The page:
For the living Maya, epigraphy is so much more than epigraphy. A workshop held at ADICI-Wakliiqo headquarters in Coban, Alta Verapaz, is a perfect example.
ADICI-Wakliiqo is a social service non-governmental organization focusing on sustainable agricultural development, fair trade, and environmental conservation within the context of community self-determination in the Q’eqchi’-speaking regions of Guatemala. So why epigraphy?
Our MAM colleague Sebastian Si, Maya Q’eqchi’ from San Juan Chamelco, Alta Verapaz, explains:
“[Epigraphy] allows us to know our history, reconstruct our present, and see our future.”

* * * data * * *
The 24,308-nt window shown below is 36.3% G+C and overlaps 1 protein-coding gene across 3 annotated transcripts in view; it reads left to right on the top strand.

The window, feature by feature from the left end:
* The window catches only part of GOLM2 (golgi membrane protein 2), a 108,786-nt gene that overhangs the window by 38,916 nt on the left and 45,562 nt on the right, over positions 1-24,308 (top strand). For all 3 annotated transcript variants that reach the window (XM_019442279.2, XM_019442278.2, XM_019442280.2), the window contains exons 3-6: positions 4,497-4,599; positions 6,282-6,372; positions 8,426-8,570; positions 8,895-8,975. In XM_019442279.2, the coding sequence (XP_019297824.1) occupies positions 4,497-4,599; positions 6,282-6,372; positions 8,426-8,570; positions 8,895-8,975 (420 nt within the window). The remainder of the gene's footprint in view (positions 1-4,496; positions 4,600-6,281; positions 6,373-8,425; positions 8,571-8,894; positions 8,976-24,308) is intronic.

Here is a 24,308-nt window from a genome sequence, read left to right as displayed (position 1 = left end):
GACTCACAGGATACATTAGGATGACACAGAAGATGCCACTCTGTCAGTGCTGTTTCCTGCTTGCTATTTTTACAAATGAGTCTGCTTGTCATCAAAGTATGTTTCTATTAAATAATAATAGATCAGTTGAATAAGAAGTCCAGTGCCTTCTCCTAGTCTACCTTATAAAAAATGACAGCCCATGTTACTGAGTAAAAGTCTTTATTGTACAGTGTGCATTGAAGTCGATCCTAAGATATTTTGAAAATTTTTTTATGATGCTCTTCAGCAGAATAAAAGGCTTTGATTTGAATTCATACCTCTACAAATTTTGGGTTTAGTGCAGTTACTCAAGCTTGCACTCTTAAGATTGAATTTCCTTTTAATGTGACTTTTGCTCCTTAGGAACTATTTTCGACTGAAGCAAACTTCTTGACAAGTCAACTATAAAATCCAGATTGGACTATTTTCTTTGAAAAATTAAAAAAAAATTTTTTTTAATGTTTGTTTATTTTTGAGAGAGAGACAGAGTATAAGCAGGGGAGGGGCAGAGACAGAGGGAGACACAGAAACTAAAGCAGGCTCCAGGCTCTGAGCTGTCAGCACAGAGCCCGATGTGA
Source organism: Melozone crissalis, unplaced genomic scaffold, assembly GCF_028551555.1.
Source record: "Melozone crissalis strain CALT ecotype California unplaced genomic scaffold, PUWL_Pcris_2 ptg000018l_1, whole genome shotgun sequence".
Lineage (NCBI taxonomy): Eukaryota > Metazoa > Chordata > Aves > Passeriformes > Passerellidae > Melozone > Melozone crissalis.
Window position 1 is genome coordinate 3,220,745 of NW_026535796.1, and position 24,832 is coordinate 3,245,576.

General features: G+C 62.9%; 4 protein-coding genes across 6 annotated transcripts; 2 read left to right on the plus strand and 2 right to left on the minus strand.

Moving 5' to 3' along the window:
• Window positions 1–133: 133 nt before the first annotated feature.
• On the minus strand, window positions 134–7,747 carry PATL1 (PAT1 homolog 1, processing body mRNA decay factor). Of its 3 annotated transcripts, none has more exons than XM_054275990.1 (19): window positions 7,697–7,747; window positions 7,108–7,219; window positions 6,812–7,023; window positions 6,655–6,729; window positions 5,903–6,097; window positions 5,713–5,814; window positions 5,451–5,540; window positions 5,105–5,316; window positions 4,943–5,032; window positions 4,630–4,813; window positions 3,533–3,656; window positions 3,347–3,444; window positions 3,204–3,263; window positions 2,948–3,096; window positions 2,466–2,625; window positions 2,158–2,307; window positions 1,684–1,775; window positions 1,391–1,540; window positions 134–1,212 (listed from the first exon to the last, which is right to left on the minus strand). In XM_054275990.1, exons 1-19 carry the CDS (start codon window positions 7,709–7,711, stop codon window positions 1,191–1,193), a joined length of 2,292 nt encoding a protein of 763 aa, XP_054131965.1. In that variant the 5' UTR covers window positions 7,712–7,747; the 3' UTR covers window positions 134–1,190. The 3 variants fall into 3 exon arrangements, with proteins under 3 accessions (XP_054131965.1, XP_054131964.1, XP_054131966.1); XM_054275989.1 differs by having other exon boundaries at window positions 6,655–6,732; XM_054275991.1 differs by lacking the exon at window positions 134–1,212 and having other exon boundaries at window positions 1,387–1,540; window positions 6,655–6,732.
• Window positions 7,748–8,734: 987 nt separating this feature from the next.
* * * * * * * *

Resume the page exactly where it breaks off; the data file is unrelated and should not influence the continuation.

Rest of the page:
Sebastian works full time at ADICI-Wakliiqo and he invited me to give a one-day workshop on Maya glyphs and the calendar last year.
The Maya codices from Yucatan, Mexico, find relevance and meaning for today’s Maya of Alta Verapaz, Guatemala.
As we move into our own future at MAM, supporting the spread of this knowledge and these workshops in the Mayan-speaking communities, as more and more workshops are taught by the Maya themselves, we see that indeed, for the Maya, epigraphy is so much more than epigraphy.